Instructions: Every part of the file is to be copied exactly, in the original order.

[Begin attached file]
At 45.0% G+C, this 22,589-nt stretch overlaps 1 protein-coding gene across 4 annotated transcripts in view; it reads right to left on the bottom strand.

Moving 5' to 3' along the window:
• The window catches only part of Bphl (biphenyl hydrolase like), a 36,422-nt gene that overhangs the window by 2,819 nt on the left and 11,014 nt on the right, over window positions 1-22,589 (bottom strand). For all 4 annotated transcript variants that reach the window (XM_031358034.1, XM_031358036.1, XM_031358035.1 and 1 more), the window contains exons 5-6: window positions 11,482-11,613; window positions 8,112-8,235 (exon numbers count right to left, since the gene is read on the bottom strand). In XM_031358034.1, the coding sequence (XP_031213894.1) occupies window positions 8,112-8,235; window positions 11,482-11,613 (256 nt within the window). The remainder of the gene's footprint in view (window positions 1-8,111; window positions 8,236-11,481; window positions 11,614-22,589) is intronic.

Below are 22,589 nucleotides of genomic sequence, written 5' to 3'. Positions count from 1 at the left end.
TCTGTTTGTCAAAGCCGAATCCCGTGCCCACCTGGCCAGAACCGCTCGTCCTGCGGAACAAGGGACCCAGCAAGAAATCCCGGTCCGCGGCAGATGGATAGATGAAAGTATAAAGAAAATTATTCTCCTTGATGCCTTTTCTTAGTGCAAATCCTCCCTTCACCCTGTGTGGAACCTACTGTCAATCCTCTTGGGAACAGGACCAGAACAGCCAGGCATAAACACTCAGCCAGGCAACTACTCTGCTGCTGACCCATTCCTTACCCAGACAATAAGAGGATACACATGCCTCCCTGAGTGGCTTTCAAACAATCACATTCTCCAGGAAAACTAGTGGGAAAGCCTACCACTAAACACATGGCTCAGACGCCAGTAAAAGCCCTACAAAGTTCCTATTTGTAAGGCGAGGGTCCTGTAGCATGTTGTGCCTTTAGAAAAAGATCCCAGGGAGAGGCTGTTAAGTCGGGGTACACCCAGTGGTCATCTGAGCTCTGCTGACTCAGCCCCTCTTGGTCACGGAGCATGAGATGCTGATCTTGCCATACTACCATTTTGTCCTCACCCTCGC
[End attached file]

At 45.0% G+C, this 22,589-nt stretch overlaps 1 protein-coding gene across 4 annotated transcripts in view; it reads right to left on the bottom strand.

Moving 5' to 3' along the window:
• The window catches only part of Bphl (biphenyl hydrolase like), a 36,422-nt gene that overhangs the window by 2,819 nt on the left and 11,014 nt on the right, over window positions 1-22,589 (bottom strand). For all 4 annotated transcript variants that reach the window (XM_031358034.1, XM_031358036.1, XM_031358035.1 and 1 more), the window contains exons 5-6: window positions 11,482-11,613; window positions 8,112-8,235 (exon numbers count right to left, since the gene is read on the bottom strand). In XM_031358034.1, the coding sequence (XP_031213894.1) occupies window positions 8,112-8,235; window positions 11,482-11,613 (256 nt within the window). The remainder of the gene's footprint in view (window positions 1-8,111; window positions 8,236-11,481; window positions 11,614-22,589) is intronic.

Below are 22,589 nucleotides of genomic sequence, written 5' to 3'. Positions count from 1 at the left end.
TCTGTTTGTCAAAGCCGAATCCCGTGCCCACCTGGCCAGAACCGCTCGTCCTGCGGAACAAGGGACCCAGCAAGAAATCCCGGTCCGCGGCAGATGGATAGATGAAAGTATAAAGAAAATTATTCTCCTTGATGCCTTTTCTTAGTGCAAATCCTCCCTTCACCCTGTGTGGAACCTACTGTCAATCCTCTTGGGAACAGGACCAGAACAGCCAGGCATAAACACTCAGCCAGGCAACTACTCTGCTGCTGACCCATTCCTTACCCAGACAATAAGAGGATACACATGCCTCCCTGAGTGGCTTTCAAACAATCACATTCTCCAGGAAAACTAGTGGGAAAGCCTACCACTAAACACATGGCTCAGACGCCAGTAAAAGCCCTACAAAGTTCCTATTTGTAAGGCGAGGGTCCTGTAGCATGTTGTGCCTTTAGAAAAAGATCCCAGGGAGAGGCTGTTAAGTCGGGGTACACCCAGTGGTCATCTGAGCTCTGCTGACTCAGCCCCTCTTGGTCACGGAGCATGAGATGCTGATCTTGCCATACTACCATTTTGTCCTCACCCTCGC